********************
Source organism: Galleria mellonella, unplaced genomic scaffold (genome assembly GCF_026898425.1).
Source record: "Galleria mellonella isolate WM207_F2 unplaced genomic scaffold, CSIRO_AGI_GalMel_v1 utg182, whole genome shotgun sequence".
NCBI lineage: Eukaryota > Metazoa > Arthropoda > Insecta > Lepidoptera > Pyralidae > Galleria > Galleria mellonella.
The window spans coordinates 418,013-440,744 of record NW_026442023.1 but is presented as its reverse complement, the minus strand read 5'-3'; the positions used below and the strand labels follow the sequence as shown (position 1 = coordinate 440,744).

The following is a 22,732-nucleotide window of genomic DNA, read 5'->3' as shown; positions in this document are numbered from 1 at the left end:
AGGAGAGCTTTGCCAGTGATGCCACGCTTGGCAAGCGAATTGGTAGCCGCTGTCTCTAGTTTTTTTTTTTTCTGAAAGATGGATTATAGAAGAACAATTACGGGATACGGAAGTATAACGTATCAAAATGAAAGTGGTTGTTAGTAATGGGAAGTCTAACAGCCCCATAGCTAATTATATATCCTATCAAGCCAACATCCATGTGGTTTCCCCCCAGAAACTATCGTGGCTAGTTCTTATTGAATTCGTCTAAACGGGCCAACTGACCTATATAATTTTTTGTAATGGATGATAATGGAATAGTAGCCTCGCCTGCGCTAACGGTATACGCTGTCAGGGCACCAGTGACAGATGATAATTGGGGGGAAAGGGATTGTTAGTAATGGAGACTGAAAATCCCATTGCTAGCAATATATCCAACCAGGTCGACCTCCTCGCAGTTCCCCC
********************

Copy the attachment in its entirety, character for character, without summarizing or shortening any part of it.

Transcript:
Source organism: Galleria mellonella, unplaced genomic scaffold (genome assembly GCF_026898425.1).
Source record: "Galleria mellonella isolate WM207_F2 unplaced genomic scaffold, CSIRO_AGI_GalMel_v1 utg182, whole genome shotgun sequence".
NCBI lineage: Eukaryota > Metazoa > Arthropoda > Insecta > Lepidoptera > Pyralidae > Galleria > Galleria mellonella.
The window spans coordinates 418,013-440,744 of record NW_026442023.1 but is presented as its reverse complement, the minus strand read 5'-3'; the positions used below and the strand labels follow the sequence as shown (position 1 = coordinate 440,744).

The following is a 22,732-nucleotide window of genomic DNA, read 5'->3' as shown; positions in this document are numbered from 1 at the left end:
AGGAGAGCTTTGCCAGTGATGCCACGCTTGGCAAGCGAATTGGTAGCCGCTGTCTCTAGTTTTTTTTTTTTCTGAAAGATGGATTATAGAAGAACAATTACGGGATACGGAAGTATAACGTATCAAAATGAAAGTGGTTGTTAGTAATGGGAAGTCTAACAGCCCCATAGCTAATTATATATCCTATCAAGCCAACATCCATGTGGTTTCCCCCCAGAAACTATCGTGGCTAGTTCTTATTGAATTCGTCTAAACGGGCCAACTGACCTATATAATTTTTTGTAATGGATGATAATGGAATAGTAGCCTCGCCTGCGCTAACGGTATACGCTGTCAGGGCACCAGTGACAGATGATAATTGGGGGGAAAGGGATTGTTAGTAATGGAGACTGAAAATCCCATTGCTAGCAATATATCCAACCAGGTCGACCTCCTCGCAGTTCCCCC